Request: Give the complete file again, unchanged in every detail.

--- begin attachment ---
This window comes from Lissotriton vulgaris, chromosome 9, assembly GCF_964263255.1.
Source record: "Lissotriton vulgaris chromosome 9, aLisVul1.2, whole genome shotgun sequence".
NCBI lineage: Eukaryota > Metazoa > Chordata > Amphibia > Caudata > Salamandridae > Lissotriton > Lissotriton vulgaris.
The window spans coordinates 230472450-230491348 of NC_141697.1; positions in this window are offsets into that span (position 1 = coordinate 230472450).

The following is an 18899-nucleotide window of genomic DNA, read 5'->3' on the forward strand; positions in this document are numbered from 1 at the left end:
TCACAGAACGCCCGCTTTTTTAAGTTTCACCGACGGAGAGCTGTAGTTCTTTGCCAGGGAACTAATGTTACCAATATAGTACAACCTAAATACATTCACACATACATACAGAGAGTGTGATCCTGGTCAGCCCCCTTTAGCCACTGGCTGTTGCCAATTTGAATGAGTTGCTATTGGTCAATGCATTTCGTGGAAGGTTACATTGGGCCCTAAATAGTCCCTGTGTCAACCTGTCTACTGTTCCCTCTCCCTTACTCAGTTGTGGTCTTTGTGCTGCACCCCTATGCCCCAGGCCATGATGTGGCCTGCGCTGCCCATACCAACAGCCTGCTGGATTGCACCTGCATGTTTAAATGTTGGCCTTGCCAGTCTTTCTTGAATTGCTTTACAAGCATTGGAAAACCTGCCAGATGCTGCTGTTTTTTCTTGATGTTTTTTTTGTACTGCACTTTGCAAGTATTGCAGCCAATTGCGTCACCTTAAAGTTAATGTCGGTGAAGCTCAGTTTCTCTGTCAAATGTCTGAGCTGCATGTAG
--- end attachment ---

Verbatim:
This window comes from Lissotriton vulgaris, chromosome 9, assembly GCF_964263255.1.
Source record: "Lissotriton vulgaris chromosome 9, aLisVul1.2, whole genome shotgun sequence".
NCBI lineage: Eukaryota > Metazoa > Chordata > Amphibia > Caudata > Salamandridae > Lissotriton > Lissotriton vulgaris.
The window spans coordinates 230472450-230491348 of NC_141697.1; positions in this window are offsets into that span (position 1 = coordinate 230472450).

The following is an 18899-nucleotide window of genomic DNA, read 5'->3' on the forward strand; positions in this document are numbered from 1 at the left end:
TCACAGAACGCCCGCTTTTTTAAGTTTCACCGACGGAGAGCTGTAGTTCTTTGCCAGGGAACTAATGTTACCAATATAGTACAACCTAAATACATTCACACATACATACAGAGAGTGTGATCCTGGTCAGCCCCCTTTAGCCACTGGCTGTTGCCAATTTGAATGAGTTGCTATTGGTCAATGCATTTCGTGGAAGGTTACATTGGGCCCTAAATAGTCCCTGTGTCAACCTGTCTACTGTTCCCTCTCCCTTACTCAGTTGTGGTCTTTGTGCTGCACCCCTATGCCCCAGGCCATGATGTGGCCTGCGCTGCCCATACCAACAGCCTGCTGGATTGCACCTGCATGTTTAAATGTTGGCCTTGCCAGTCTTTCTTGAATTGCTTTACAAGCATTGGAAAACCTGCCAGATGCTGCTGTTTTTTCTTGATGTTTTTTTTGTACTGCACTTTGCAAGTATTGCAGCCAATTGCGTCACCTTAAAGTTAATGTCGGTGAAGCTCAGTTTCTCTGTCAAATGTCTGAGCTGCATGTAG